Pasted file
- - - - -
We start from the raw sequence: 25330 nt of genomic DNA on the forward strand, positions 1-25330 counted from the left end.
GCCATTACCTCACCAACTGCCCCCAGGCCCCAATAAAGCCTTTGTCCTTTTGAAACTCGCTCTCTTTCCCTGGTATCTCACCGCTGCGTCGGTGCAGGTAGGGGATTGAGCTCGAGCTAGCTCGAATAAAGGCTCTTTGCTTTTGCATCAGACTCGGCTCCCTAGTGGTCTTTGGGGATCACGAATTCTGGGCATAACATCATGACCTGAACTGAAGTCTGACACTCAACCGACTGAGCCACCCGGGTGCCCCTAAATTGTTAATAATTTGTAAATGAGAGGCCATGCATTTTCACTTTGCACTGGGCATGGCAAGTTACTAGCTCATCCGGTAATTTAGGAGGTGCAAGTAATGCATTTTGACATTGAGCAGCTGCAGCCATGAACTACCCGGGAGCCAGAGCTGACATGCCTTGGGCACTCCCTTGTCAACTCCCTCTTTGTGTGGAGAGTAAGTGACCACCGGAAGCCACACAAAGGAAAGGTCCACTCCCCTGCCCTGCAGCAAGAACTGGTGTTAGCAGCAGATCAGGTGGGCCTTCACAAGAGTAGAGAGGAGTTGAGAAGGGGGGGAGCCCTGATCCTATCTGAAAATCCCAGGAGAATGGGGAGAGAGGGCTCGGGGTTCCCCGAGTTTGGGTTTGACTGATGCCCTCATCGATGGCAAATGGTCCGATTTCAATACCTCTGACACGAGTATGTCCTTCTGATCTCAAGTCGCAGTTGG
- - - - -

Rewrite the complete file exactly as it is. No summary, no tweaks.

We start from the raw sequence: 25330 nt of genomic DNA on the forward strand, positions 1-25330 counted from the left end.
GCCATTACCTCACCAACTGCCCCCAGGCCCCAATAAAGCCTTTGTCCTTTTGAAACTCGCTCTCTTTCCCTGGTATCTCACCGCTGCGTCGGTGCAGGTAGGGGATTGAGCTCGAGCTAGCTCGAATAAAGGCTCTTTGCTTTTGCATCAGACTCGGCTCCCTAGTGGTCTTTGGGGATCACGAATTCTGGGCATAACATCATGACCTGAACTGAAGTCTGACACTCAACCGACTGAGCCACCCGGGTGCCCCTAAATTGTTAATAATTTGTAAATGAGAGGCCATGCATTTTCACTTTGCACTGGGCATGGCAAGTTACTAGCTCATCCGGTAATTTAGGAGGTGCAAGTAATGCATTTTGACATTGAGCAGCTGCAGCCATGAACTACCCGGGAGCCAGAGCTGACATGCCTTGGGCACTCCCTTGTCAACTCCCTCTTTGTGTGGAGAGTAAGTGACCACCGGAAGCCACACAAAGGAAAGGTCCACTCCCCTGCCCTGCAGCAAGAACTGGTGTTAGCAGCAGATCAGGTGGGCCTTCACAAGAGTAGAGAGGAGTTGAGAAGGGGGGGAGCCCTGATCCTATCTGAAAATCCCAGGAGAATGGGGAGAGAGGGCTCGGGGTTCCCCGAGTTTGGGTTTGACTGATGCCCTCATCGATGGCAAATGGTCCGATTTCAATACCTCTGACACGAGTATGTCCTTCTGATCTCAAGTCGCAGTTGG